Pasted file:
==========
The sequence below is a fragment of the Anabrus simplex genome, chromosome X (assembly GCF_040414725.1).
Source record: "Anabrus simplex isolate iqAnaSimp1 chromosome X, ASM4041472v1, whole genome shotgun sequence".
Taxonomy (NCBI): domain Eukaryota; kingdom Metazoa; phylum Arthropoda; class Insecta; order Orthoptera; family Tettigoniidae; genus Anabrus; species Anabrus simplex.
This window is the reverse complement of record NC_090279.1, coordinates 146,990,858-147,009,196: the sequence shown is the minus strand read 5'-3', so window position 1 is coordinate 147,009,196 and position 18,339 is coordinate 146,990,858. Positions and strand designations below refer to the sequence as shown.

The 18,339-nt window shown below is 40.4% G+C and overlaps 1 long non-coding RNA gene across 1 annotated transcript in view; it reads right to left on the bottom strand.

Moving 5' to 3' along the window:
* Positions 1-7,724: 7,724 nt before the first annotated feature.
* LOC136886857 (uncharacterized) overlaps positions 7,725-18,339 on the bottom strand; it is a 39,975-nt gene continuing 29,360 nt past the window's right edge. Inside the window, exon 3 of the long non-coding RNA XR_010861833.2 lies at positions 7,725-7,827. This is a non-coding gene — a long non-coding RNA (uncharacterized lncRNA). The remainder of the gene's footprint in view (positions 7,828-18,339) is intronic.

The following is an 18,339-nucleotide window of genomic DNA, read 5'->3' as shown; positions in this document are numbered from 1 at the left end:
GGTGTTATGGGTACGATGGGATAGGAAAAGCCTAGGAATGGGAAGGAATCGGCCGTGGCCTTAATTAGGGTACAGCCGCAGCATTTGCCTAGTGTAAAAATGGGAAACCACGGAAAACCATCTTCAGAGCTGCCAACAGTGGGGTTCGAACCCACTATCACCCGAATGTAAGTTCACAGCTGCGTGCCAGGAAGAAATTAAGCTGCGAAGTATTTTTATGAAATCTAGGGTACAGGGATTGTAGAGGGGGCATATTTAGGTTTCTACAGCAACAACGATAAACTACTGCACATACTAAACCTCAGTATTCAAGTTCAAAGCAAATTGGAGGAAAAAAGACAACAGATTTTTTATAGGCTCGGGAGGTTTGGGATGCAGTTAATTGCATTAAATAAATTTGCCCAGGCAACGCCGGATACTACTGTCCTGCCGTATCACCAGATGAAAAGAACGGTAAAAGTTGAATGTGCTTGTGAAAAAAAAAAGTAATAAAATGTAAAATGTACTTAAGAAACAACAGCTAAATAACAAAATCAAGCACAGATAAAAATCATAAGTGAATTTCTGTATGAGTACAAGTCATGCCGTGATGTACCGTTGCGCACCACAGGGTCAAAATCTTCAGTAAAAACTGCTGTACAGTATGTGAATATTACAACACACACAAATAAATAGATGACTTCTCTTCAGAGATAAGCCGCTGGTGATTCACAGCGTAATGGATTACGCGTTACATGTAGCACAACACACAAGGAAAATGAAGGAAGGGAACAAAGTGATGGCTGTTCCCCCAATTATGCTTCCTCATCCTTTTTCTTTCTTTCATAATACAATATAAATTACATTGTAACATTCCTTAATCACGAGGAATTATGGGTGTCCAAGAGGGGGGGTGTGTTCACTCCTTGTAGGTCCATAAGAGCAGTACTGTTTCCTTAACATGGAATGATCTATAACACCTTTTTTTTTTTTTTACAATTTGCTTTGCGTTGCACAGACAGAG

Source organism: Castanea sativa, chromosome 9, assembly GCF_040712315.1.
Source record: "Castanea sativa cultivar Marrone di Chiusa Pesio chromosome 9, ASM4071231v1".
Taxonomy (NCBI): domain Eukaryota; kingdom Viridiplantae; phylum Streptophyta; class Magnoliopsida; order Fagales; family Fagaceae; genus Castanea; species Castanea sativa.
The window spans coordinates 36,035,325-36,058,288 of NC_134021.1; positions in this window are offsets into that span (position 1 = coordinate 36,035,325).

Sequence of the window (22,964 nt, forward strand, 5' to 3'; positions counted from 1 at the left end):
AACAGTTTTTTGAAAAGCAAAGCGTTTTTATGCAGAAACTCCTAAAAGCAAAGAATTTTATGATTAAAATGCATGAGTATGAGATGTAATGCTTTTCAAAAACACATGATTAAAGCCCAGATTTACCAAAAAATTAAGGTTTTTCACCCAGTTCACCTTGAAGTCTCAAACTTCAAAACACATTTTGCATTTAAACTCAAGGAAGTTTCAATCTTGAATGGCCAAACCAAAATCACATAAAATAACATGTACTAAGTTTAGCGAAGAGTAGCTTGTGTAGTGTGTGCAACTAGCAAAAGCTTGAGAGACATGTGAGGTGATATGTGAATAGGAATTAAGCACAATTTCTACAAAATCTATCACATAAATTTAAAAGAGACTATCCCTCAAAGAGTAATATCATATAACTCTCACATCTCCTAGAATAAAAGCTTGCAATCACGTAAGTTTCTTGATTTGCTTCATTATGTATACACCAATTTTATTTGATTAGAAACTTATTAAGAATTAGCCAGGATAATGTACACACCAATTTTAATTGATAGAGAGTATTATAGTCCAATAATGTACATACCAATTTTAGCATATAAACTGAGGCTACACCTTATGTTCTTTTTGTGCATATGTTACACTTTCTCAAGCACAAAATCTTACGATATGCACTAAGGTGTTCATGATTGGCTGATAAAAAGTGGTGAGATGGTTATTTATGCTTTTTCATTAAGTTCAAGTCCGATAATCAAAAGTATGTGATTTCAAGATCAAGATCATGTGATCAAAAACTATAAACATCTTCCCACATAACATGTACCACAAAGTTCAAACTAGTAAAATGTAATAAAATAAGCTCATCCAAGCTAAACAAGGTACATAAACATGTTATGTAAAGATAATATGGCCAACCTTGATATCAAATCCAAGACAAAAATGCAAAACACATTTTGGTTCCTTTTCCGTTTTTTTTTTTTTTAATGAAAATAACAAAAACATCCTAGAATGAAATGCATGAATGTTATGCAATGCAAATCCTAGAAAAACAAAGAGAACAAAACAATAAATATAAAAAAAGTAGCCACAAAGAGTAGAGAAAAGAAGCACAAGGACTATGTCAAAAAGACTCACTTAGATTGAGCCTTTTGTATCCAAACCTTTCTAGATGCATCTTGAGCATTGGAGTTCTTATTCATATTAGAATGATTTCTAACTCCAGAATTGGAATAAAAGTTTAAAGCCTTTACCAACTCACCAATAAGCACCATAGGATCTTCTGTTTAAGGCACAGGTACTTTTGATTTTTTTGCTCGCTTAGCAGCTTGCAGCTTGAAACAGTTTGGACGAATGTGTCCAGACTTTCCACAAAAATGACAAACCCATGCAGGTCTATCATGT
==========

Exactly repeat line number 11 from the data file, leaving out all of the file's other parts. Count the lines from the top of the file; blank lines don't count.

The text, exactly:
Source organism: Castanea sativa, chromosome 9, assembly GCF_040712315.1.